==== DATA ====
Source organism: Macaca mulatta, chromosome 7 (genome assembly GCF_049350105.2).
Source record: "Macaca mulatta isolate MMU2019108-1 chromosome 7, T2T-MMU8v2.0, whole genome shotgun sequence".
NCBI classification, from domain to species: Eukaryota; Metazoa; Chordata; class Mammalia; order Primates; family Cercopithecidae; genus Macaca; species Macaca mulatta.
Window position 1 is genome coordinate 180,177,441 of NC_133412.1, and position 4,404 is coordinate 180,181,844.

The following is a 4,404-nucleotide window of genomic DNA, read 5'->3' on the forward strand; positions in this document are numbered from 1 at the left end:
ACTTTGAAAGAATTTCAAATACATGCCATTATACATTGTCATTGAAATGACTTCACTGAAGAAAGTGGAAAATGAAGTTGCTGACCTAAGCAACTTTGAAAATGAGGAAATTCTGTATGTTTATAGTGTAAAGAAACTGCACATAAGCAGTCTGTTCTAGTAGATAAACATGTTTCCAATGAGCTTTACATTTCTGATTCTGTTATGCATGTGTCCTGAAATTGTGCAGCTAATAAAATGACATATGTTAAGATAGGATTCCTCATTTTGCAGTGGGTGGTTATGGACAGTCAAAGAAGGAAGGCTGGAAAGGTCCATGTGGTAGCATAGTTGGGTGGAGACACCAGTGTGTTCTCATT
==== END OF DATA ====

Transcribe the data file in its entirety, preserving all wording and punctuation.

Source organism: Macaca mulatta, chromosome 7 (genome assembly GCF_049350105.2).
Source record: "Macaca mulatta isolate MMU2019108-1 chromosome 7, T2T-MMU8v2.0, whole genome shotgun sequence".
NCBI classification, from domain to species: Eukaryota; Metazoa; Chordata; class Mammalia; order Primates; family Cercopithecidae; genus Macaca; species Macaca mulatta.
Window position 1 is genome coordinate 180,177,441 of NC_133412.1, and position 4,404 is coordinate 180,181,844.

The following is a 4,404-nucleotide window of genomic DNA, read 5'->3' on the forward strand; positions in this document are numbered from 1 at the left end:
ACTTTGAAAGAATTTCAAATACATGCCATTATACATTGTCATTGAAATGACTTCACTGAAGAAAGTGGAAAATGAAGTTGCTGACCTAAGCAACTTTGAAAATGAGGAAATTCTGTATGTTTATAGTGTAAAGAAACTGCACATAAGCAGTCTGTTCTAGTAGATAAACATGTTTCCAATGAGCTTTACATTTCTGATTCTGTTATGCATGTGTCCTGAAATTGTGCAGCTAATAAAATGACATATGTTAAGATAGGATTCCTCATTTTGCAGTGGGTGGTTATGGACAGTCAAAGAAGGAAGGCTGGAAAGGTCCATGTGGTAGCATAGTTGGGTGGAGACACCAGTGTGTTCTCATT